Alcohol and Fear-Potentiated Startle: The Role of Competing Cognitive Demands in the Stress-Reducing Effects of Intoxication

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Abstract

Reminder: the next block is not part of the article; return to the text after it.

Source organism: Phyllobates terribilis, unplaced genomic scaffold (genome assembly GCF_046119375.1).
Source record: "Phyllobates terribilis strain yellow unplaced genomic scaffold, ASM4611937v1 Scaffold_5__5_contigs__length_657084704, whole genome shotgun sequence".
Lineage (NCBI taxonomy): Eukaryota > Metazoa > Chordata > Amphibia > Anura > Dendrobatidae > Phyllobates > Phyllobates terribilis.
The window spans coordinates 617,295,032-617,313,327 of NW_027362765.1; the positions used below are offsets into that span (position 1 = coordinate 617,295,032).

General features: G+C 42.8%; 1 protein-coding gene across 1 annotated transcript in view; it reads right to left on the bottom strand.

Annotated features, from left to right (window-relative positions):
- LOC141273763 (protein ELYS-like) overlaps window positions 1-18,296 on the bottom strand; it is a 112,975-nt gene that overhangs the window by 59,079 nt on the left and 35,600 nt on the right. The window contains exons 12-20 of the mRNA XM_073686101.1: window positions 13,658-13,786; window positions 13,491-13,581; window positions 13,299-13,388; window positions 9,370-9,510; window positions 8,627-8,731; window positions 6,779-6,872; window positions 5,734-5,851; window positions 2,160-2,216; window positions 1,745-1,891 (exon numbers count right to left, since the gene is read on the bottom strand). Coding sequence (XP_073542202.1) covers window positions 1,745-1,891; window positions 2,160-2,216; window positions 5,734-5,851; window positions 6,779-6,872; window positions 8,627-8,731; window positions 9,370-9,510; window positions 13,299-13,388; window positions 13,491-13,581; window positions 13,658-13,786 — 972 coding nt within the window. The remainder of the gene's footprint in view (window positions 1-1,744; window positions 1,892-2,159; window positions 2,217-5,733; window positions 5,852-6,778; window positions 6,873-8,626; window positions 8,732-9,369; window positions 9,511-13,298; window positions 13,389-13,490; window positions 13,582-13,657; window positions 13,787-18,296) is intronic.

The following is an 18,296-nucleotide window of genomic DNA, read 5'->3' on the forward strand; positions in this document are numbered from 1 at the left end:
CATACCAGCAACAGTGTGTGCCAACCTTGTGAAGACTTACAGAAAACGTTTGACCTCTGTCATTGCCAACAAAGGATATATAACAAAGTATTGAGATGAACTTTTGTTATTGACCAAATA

Effects of alcohol and cognitive demands on reactions to threat were examined using startle response potentiation to index negative emotion. Men and women received nonalcoholic or alcoholic beverages prior to a series of trial blocks, signaled by light cues indicating that shocks might be delivered (“threat” blocks) or that none would occur (“safe” blocks). Within half of the blocks, participants intermittently viewed pleasant photographic slides. Alcohol attenuated overall startle reactivity, but robust fear potentiation (larger startle magnitudes and shorter latencies during threat versus safe blocks) did not differ by beverage condition. Decomposition of the Beverage × Threat × Slide interaction revealed significant fear potentiation in all conditions, except the one in which alcohol was combined with slides. Thus, dampening of stress response by alcohol may depend on diminished ability to process competing cognitive demands.

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